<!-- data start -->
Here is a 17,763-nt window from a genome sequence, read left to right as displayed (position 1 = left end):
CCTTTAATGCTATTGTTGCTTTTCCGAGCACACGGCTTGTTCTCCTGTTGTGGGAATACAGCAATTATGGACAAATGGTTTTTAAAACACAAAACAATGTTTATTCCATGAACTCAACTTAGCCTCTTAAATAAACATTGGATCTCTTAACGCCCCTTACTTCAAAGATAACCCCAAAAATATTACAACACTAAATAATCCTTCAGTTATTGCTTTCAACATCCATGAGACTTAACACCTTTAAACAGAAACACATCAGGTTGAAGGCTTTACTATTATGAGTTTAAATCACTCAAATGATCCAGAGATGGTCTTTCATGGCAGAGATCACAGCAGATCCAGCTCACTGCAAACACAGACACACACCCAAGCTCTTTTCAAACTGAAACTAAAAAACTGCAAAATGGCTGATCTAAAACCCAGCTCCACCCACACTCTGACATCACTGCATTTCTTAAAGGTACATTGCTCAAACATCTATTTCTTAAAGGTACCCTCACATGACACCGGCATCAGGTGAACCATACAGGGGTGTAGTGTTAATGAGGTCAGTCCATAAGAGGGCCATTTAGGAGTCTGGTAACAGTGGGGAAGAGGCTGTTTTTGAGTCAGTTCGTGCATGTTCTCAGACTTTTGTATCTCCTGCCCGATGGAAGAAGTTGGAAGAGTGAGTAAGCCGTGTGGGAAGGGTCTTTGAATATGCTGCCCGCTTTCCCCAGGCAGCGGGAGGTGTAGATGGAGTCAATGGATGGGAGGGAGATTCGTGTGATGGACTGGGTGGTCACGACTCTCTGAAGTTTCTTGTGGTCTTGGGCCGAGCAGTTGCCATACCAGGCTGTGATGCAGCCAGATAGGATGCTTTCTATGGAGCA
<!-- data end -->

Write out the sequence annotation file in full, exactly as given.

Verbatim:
Here is a 17,763-nt window from a genome sequence, read left to right as displayed (position 1 = left end):
CCTTTAATGCTATTGTTGCTTTTCCGAGCACACGGCTTGTTCTCCTGTTGTGGGAATACAGCAATTATGGACAAATGGTTTTTAAAACACAAAACAATGTTTATTCCATGAACTCAACTTAGCCTCTTAAATAAACATTGGATCTCTTAACGCCCCTTACTTCAAAGATAACCCCAAAAATATTACAACACTAAATAATCCTTCAGTTATTGCTTTCAACATCCATGAGACTTAACACCTTTAAACAGAAACACATCAGGTTGAAGGCTTTACTATTATGAGTTTAAATCACTCAAATGATCCAGAGATGGTCTTTCATGGCAGAGATCACAGCAGATCCAGCTCACTGCAAACACAGACACACACCCAAGCTCTTTTCAAACTGAAACTAAAAAACTGCAAAATGGCTGATCTAAAACCCAGCTCCACCCACACTCTGACATCACTGCATTTCTTAAAGGTACATTGCTCAAACATCTATTTCTTAAAGGTACCCTCACATGACACCGGCATCAGGTGAACCATACAGGGGTGTAGTGTTAATGAGGTCAGTCCATAAGAGGGCCATTTAGGAGTCTGGTAACAGTGGGGAAGAGGCTGTTTTTGAGTCAGTTCGTGCATGTTCTCAGACTTTTGTATCTCCTGCCCGATGGAAGAAGTTGGAAGAGTGAGTAAGCCGTGTGGGAAGGGTCTTTGAATATGCTGCCCGCTTTCCCCAGGCAGCGGGAGGTGTAGATGGAGTCAATGGATGGGAGGGAGATTCGTGTGATGGACTGGGTGGTCACGACTCTCTGAAGTTTCTTGTGGTCTTGGGCCGAGCAGTTGCCATACCAGGCTGTGATGCAGCCAGATAGGATGCTTTCTATGGAGCA